What should you bring with you? It’s a good idea to bring some calming toys and activities with you to the waiting room. It might be a good time to whip out a children’s book about visiting the dentist, so they can recognise some of the things they are seeing in the book nearby. Bringing a favourite teddy or doll with them is a grand idea because we can check their teeth too. Teddy bears are notorious for neglecting their dental health, so we’re happy to see to their toy’s teeth free of charge while your child visits the dentist!

If you would like to bring their pram or pushchair into the dental practice with you, it’s perfectly fine with us. There is plenty of manoeuvring room in the patient areas, so if they’re more comfortable in their buggy where they feel it’s safe, feel free to wheel them in. We only ask that you refrain from doing high-speed doughnuts in the waiting areas as it’s not really any one person’s job to clean up the tyre marks on the floor!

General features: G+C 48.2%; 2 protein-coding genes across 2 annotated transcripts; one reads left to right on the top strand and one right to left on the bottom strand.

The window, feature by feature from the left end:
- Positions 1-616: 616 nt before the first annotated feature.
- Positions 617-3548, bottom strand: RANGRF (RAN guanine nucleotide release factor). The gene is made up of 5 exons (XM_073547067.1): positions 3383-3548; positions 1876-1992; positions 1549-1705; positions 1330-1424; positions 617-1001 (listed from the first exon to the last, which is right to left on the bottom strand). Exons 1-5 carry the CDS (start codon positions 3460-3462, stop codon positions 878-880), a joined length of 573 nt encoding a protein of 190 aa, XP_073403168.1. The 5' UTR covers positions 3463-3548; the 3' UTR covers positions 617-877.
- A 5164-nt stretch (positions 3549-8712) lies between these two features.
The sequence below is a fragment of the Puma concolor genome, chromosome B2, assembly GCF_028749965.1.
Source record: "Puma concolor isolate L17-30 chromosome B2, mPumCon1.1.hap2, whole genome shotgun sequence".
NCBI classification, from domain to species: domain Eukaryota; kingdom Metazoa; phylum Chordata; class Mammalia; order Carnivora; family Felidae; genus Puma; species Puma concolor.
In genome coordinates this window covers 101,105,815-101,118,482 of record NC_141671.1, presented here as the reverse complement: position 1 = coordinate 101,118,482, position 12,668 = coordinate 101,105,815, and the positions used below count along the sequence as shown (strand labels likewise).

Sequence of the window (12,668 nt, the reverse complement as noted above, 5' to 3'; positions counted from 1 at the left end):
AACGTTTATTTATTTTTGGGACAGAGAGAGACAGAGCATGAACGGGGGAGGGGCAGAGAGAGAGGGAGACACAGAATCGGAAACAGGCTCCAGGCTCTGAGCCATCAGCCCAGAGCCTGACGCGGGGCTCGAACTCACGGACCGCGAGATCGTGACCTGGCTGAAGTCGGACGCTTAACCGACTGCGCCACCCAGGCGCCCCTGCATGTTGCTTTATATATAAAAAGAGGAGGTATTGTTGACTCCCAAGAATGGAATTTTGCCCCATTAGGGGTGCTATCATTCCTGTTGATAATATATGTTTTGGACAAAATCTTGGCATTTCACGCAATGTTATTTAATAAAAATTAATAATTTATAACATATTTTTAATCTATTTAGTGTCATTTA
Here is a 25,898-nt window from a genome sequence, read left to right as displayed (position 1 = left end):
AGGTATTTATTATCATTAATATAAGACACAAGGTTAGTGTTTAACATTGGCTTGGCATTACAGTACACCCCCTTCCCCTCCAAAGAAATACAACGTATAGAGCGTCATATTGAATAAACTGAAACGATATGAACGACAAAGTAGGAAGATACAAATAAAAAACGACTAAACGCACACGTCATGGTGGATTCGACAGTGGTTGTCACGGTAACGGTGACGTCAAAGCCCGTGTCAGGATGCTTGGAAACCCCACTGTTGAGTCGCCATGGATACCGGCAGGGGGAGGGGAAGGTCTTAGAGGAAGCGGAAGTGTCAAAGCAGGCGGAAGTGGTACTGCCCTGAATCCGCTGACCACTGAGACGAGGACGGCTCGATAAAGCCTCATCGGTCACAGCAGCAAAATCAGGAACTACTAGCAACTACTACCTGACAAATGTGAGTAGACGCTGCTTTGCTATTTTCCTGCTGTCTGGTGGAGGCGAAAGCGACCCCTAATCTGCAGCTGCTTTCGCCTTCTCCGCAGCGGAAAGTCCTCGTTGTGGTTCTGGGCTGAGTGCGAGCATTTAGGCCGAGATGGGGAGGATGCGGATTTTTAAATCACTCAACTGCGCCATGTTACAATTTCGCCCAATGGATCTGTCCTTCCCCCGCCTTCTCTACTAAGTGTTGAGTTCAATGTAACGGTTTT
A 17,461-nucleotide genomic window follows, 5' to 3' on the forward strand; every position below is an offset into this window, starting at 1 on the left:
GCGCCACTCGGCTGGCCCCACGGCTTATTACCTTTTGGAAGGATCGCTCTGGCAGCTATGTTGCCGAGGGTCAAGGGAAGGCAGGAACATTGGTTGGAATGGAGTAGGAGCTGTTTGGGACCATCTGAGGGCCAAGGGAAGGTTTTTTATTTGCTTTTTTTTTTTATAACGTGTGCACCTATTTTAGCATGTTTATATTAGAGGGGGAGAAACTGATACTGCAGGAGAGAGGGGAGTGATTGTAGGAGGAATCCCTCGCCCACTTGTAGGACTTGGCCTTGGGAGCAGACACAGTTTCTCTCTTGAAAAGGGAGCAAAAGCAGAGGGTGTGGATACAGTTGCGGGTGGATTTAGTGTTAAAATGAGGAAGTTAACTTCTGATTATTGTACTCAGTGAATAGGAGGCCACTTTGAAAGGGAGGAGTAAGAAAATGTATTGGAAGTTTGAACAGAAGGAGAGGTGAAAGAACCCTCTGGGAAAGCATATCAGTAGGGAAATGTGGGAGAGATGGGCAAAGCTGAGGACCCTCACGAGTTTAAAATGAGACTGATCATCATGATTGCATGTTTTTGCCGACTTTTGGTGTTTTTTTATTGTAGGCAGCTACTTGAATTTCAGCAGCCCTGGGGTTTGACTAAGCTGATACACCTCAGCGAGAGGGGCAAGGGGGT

What we can do to help your child. We are invested in creating a comfortable and family-friendly atmosphere at Kennett Road Dental Practice. If for no other reason than that we hate to see anyone upset. If the child is upset, then so will the parent be and invariably the noise of a crying child will carry to the waiting room and cause a chain reaction of panic amongst our younger patients. We’ll go to any lengths to avoid that. We’re happy to use mirrors, toys, incentivising rides on our up and down chairs and stickers to create a positive experience. Rest assured that at one point or more in our careers every dentist has had to work around the arm of a parent holding a smartphone under their nose, playing ‘In the Night Garden’ at full volume to calm a nervous child. It happens and we’ll work around it as best we can. We’re all there for the same reason, we want the best for your child.